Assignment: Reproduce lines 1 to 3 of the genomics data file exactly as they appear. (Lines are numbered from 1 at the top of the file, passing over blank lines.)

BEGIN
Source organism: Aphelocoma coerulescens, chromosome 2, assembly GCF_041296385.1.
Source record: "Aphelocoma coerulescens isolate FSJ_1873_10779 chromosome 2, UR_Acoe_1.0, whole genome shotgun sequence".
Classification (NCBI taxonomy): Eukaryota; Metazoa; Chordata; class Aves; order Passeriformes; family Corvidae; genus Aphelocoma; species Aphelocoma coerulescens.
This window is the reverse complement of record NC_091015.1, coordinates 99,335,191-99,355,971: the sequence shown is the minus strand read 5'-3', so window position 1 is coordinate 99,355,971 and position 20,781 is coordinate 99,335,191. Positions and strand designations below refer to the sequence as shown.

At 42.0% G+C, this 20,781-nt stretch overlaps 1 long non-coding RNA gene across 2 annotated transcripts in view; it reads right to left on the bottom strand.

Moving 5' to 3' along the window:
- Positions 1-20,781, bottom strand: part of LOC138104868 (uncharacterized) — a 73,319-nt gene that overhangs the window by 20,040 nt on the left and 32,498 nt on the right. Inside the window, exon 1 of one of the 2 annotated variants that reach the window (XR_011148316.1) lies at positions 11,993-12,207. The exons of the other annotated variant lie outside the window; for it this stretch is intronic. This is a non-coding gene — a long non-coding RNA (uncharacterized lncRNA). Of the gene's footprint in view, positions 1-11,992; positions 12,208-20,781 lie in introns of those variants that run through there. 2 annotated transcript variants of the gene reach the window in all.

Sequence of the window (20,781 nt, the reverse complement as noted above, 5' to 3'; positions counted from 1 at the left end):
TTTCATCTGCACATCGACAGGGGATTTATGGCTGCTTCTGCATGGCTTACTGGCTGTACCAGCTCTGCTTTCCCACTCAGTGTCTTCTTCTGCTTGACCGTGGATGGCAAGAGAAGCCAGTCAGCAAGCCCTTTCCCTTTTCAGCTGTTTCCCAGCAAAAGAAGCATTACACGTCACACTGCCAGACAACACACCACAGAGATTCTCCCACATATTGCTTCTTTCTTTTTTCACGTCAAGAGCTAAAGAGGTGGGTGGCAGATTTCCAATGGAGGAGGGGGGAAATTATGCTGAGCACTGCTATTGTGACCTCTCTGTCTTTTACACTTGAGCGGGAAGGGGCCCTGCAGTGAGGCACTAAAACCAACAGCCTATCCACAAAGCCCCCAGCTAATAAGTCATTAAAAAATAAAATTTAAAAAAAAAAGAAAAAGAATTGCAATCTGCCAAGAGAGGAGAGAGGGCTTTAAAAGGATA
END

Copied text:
Source organism: Aphelocoma coerulescens, chromosome 2, assembly GCF_041296385.1.
Source record: "Aphelocoma coerulescens isolate FSJ_1873_10779 chromosome 2, UR_Acoe_1.0, whole genome shotgun sequence".
Classification (NCBI taxonomy): Eukaryota; Metazoa; Chordata; class Aves; order Passeriformes; family Corvidae; genus Aphelocoma; species Aphelocoma coerulescens.